Eighty-three percent of all Filipinos may be Catholics, but that doesn’t mean they vote according to the dictates of Church doctrine, or even on the basis of the candidate’s Church affiliation. This much can be concluded from the results of the more recent Philippine elections for President.
Fidel Ramos, being a Protestant, was not the Church’s choice, and neither was Joseph Estrada, who, though a Catholic, kept mistresses, gambled, liked to drink, and favored bad company. Both became Presidents, anyway.
Ramos, some would argue, was a minority president elected from a field of seven, which meant that his faith was less of a disadvantage to him than if he had ran against just one rival. But the same can’t be said of Estrada, against whom the Church led a spirited campaign predicting dire consequences if he were elected. Despite those predictions, Estrada won handily anyway, although the Church did have its revenge in 2001, when it succeeded—with prodigious help from militant groups, civil society, the media, and the military—in removing him from office.
What is certain is that Filipino Catholic voters don’t vote as a bloc. Obviously, enough Catholics voted for Ramos to put him in Malacanang in 1992, and many Catholics to whom the Church had tirelessly condemned Estrada’s hard-drinking and mistress-keeping, together with his limited intellectual capacities voted for him in 1998. They ignored the Church’s expressed preferences each time, and instead decided on the basis of such criteria as Ramos’ high visibility during the coup attempts against the Aquino government, and Estrada’s screen persona as the voice and avenger of the masses.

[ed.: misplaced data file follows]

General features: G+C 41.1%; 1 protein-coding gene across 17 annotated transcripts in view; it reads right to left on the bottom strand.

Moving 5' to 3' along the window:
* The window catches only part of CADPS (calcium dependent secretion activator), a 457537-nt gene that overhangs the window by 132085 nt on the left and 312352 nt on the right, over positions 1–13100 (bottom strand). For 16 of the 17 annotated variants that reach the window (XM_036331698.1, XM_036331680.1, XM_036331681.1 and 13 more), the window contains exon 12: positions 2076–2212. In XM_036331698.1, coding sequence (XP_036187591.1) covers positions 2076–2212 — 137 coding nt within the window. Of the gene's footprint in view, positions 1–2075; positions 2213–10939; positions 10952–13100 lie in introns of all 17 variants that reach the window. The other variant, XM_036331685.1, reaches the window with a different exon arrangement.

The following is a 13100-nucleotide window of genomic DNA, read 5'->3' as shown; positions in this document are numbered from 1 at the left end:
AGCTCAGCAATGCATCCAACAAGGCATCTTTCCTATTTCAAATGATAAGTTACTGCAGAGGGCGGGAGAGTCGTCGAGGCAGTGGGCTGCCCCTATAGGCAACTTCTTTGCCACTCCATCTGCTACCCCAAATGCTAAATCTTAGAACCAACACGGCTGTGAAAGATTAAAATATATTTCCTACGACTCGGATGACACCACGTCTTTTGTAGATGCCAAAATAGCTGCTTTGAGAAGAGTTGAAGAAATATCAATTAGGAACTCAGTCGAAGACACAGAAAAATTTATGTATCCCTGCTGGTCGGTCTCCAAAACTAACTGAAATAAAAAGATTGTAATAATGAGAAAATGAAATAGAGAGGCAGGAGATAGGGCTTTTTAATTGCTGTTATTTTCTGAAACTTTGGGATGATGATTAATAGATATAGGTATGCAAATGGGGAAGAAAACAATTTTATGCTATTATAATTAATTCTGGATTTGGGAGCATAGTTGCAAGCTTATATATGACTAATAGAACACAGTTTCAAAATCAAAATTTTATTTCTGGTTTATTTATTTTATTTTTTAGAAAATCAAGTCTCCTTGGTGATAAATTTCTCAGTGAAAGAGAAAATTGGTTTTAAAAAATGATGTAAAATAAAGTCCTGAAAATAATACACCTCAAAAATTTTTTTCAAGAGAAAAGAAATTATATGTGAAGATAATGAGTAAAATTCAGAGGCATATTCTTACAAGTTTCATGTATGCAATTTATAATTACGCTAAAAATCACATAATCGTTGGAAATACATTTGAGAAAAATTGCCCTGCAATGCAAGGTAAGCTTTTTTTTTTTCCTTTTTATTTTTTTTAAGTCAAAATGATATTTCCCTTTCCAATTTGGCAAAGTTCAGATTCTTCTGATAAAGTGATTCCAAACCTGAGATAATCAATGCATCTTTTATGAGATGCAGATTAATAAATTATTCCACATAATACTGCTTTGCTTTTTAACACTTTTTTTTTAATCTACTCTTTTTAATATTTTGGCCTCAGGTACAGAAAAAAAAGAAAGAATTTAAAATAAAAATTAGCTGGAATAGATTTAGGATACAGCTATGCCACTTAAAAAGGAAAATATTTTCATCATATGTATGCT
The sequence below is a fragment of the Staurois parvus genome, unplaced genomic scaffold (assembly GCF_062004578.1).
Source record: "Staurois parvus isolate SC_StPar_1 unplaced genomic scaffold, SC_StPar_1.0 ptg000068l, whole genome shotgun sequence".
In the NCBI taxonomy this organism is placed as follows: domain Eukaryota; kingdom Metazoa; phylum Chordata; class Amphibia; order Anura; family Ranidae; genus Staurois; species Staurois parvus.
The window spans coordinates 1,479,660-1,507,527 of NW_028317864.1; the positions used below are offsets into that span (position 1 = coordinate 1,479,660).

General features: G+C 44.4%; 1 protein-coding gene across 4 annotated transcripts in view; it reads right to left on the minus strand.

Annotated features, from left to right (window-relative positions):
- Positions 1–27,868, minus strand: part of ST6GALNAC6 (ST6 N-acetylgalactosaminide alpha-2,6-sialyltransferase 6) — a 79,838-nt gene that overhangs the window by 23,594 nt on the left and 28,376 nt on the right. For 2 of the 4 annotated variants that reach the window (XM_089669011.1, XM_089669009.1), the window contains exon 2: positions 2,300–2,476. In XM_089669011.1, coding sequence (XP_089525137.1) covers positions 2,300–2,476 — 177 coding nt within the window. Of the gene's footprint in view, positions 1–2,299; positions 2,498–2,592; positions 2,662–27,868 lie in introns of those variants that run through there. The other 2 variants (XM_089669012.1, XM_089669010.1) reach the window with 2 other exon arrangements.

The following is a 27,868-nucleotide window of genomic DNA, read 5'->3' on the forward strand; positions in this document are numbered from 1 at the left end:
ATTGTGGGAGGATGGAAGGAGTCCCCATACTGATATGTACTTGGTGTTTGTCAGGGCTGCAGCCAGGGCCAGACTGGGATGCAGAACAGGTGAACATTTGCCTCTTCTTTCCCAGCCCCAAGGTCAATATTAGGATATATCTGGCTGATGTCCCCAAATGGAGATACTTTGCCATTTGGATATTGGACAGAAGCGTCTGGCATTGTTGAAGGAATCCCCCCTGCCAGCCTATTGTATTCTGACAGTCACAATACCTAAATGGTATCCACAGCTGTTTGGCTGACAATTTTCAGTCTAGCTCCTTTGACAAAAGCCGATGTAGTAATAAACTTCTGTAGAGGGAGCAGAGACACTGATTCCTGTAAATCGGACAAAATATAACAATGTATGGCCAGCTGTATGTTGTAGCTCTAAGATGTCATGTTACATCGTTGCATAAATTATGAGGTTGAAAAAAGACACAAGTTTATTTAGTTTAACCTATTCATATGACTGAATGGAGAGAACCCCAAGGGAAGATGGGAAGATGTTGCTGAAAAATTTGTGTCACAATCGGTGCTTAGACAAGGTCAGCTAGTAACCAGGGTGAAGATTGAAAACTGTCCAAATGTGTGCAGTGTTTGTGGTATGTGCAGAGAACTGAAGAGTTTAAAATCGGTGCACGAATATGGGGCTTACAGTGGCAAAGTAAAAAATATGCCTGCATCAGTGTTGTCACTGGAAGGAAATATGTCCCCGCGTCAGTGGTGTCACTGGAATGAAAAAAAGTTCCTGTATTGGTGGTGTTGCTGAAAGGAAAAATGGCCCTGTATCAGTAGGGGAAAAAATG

It’s not because Filipino Catholics are especially perverse. The acceptance of any idea, much more a doctrine, whether political or religious, requires validation by personal need and experience. Catholic doctrine is no exception. Unfortunately for one of its favored metaphors, people are not sheep that can be led to wherever a demagogue wants. What those who would presume to lead are saying must coincide with the ideas of those they would lead.
In this sense, leaders only express what the many think and feel. In the two instances when the Church called to the faithful to decide political events—at EDSA 1 and 1—and was heeded, middle class sentiment against dictatorship and corruption had seethed for years. If they came to EDSA it was to heed the call of their own convictions, and only secondarily the Church.
A politician, however, can’t take chances, and has to err on the side of the assumption that there is such a thing as a Catholic vote. Every candidate who’s Catholic thus makes it a point to be photographed on his or her knees in Church while receiving the sacraments, or being blessed by priest, bishop or cardinal. But come election day he or she knows that his or her displays of piety may not necessarily translate into votes. For that kind of certainty, the conventional wisdom is to go to the Iglesia Ni Cristo, the votes of whose members, it is assumed, will go whichever way its leader says.